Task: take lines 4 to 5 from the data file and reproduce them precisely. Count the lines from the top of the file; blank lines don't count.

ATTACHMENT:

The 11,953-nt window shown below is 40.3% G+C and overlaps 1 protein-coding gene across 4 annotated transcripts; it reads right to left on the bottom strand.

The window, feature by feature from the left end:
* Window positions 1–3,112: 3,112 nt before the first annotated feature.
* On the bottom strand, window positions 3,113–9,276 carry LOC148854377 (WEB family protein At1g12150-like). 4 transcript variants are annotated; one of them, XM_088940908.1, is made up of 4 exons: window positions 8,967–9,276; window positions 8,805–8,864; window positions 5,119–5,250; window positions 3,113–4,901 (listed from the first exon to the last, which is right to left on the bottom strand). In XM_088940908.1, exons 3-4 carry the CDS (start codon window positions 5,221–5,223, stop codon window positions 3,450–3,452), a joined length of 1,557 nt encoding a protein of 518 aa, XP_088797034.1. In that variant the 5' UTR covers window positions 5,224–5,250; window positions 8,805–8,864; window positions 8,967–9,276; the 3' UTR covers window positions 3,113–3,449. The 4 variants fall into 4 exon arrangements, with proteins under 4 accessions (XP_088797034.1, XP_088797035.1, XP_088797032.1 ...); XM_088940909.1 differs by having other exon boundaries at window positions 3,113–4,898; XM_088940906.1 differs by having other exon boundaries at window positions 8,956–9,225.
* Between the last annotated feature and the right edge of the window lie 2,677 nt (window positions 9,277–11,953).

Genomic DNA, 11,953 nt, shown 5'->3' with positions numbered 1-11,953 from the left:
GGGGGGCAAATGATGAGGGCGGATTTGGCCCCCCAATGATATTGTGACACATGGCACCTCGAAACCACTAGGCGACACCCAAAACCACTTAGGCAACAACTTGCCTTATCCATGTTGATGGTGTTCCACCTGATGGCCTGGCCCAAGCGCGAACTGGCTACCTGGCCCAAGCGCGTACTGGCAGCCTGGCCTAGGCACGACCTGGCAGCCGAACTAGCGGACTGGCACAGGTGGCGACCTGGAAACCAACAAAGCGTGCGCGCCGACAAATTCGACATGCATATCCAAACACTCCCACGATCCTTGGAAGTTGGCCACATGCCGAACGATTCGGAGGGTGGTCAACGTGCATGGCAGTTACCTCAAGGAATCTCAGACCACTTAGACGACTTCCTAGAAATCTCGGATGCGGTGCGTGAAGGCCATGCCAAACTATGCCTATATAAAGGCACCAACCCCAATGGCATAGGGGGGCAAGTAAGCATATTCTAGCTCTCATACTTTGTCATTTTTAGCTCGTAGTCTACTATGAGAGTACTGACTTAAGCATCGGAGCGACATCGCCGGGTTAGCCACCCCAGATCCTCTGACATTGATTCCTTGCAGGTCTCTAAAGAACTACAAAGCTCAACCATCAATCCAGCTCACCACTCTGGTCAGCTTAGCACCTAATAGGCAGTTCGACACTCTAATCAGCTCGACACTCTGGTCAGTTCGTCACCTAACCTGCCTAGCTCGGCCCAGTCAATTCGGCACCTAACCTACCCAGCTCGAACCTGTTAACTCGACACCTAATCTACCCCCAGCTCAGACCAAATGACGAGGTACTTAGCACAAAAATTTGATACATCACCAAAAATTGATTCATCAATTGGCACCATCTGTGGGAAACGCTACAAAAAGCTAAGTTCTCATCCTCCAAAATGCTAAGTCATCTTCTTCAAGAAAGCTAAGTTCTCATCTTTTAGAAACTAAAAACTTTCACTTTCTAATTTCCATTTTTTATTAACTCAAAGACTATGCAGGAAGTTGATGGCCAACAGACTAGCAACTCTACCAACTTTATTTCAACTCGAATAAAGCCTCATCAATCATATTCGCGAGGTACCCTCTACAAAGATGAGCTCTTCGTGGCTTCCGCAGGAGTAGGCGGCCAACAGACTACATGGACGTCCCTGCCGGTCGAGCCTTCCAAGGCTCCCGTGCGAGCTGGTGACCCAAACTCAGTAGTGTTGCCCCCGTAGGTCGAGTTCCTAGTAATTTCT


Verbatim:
* On the bottom strand, window positions 3,113–9,276 carry LOC148854377 (WEB family protein At1g12150-like). 4 transcript variants are annotated; one of them, XM_088940908.1, is made up of 4 exons: window positions 8,967–9,276; window positions 8,805–8,864; window positions 5,119–5,250; window positions 3,113–4,901 (listed from the first exon to the last, which is right to left on the bottom strand). In XM_088940908.1, exons 3-4 carry the CDS (start codon window positions 5,221–5,223, stop codon window positions 3,450–3,452), a joined length of 1,557 nt encoding a protein of 518 aa, XP_088797034.1. In that variant the 5' UTR covers window positions 5,224–5,250; window positions 8,805–8,864; window positions 8,967–9,276; the 3' UTR covers window positions 3,113–3,449. The 4 variants fall into 4 exon arrangements, with proteins under 4 accessions (XP_088797034.1, XP_088797035.1, XP_088797032.1 ...); XM_088940909.1 differs by having other exon boundaries at window positions 3,113–4,898; XM_088940906.1 differs by having other exon boundaries at window positions 8,956–9,225.
* Between the last annotated feature and the right edge of the window lie 2,677 nt (window positions 9,277–11,953).